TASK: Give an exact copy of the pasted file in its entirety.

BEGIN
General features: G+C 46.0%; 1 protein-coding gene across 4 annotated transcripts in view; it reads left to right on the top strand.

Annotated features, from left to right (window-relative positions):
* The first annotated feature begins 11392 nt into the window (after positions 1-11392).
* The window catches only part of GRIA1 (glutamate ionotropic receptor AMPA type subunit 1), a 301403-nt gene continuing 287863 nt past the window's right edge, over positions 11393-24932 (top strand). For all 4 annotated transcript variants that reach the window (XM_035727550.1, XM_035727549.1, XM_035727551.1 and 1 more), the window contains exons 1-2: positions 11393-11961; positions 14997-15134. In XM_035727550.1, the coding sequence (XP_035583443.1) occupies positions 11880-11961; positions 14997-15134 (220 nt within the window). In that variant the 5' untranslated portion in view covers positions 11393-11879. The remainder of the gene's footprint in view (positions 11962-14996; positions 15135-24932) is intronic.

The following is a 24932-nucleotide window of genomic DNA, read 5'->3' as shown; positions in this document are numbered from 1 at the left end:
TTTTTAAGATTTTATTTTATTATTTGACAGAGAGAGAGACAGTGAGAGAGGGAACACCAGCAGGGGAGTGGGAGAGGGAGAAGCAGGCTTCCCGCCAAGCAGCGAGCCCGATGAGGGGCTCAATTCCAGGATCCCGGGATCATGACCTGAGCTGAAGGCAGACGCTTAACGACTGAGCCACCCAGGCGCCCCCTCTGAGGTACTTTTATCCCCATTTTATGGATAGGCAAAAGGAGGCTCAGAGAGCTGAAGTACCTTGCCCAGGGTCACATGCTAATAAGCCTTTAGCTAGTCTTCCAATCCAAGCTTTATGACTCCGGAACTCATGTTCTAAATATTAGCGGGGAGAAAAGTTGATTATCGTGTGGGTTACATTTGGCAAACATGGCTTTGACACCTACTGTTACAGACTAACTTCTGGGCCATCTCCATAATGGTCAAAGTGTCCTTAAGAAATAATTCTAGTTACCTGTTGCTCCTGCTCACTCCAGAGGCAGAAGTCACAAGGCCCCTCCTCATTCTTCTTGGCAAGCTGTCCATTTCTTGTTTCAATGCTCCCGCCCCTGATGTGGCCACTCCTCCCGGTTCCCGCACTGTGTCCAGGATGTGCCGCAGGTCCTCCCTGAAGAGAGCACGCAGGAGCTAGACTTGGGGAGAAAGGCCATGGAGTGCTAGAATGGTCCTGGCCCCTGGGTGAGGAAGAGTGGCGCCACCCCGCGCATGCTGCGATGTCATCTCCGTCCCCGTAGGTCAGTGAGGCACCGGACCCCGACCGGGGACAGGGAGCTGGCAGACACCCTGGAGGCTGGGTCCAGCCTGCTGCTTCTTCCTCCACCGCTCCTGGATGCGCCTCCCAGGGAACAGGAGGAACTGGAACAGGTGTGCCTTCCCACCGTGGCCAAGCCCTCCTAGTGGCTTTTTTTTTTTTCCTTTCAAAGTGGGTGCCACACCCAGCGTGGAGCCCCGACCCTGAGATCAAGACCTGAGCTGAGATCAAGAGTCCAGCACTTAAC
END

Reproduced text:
General features: G+C 46.0%; 1 protein-coding gene across 4 annotated transcripts in view; it reads left to right on the top strand.

Annotated features, from left to right (window-relative positions):
* The first annotated feature begins 11392 nt into the window (after positions 1-11392).
* The window catches only part of GRIA1 (glutamate ionotropic receptor AMPA type subunit 1), a 301403-nt gene continuing 287863 nt past the window's right edge, over positions 11393-24932 (top strand). For all 4 annotated transcript variants that reach the window (XM_035727550.1, XM_035727549.1, XM_035727551.1 and 1 more), the window contains exons 1-2: positions 11393-11961; positions 14997-15134. In XM_035727550.1, the coding sequence (XP_035583443.1) occupies positions 11880-11961; positions 14997-15134 (220 nt within the window). In that variant the 5' untranslated portion in view covers positions 11393-11879. The remainder of the gene's footprint in view (positions 11962-14996; positions 15135-24932) is intronic.

The following is a 24932-nucleotide window of genomic DNA, read 5'->3' as shown; positions in this document are numbered from 1 at the left end:
TTTTTAAGATTTTATTTTATTATTTGACAGAGAGAGAGACAGTGAGAGAGGGAACACCAGCAGGGGAGTGGGAGAGGGAGAAGCAGGCTTCCCGCCAAGCAGCGAGCCCGATGAGGGGCTCAATTCCAGGATCCCGGGATCATGACCTGAGCTGAAGGCAGACGCTTAACGACTGAGCCACCCAGGCGCCCCCTCTGAGGTACTTTTATCCCCATTTTATGGATAGGCAAAAGGAGGCTCAGAGAGCTGAAGTACCTTGCCCAGGGTCACATGCTAATAAGCCTTTAGCTAGTCTTCCAATCCAAGCTTTATGACTCCGGAACTCATGTTCTAAATATTAGCGGGGAGAAAAGTTGATTATCGTGTGGGTTACATTTGGCAAACATGGCTTTGACACCTACTGTTACAGACTAACTTCTGGGCCATCTCCATAATGGTCAAAGTGTCCTTAAGAAATAATTCTAGTTACCTGTTGCTCCTGCTCACTCCAGAGGCAGAAGTCACAAGGCCCCTCCTCATTCTTCTTGGCAAGCTGTCCATTTCTTGTTTCAATGCTCCCGCCCCTGATGTGGCCACTCCTCCCGGTTCCCGCACTGTGTCCAGGATGTGCCGCAGGTCCTCCCTGAAGAGAGCACGCAGGAGCTAGACTTGGGGAGAAAGGCCATGGAGTGCTAGAATGGTCCTGGCCCCTGGGTGAGGAAGAGTGGCGCCACCCCGCGCATGCTGCGATGTCATCTCCGTCCCCGTAGGTCAGTGAGGCACCGGACCCCGACCGGGGACAGGGAGCTGGCAGACACCCTGGAGGCTGGGTCCAGCCTGCTGCTTCTTCCTCCACCGCTCCTGGATGCGCCTCCCAGGGAACAGGAGGAACTGGAACAGGTGTGCCTTCCCACCGTGGCCAAGCCCTCCTAGTGGCTTTTTTTTTTTTCCTTTCAAAGTGGGTGCCACACCCAGCGTGGAGCCCCGACCCTGAGATCAAGACCTGAGCTGAGATCAAGAGTCCAGCACTTAAC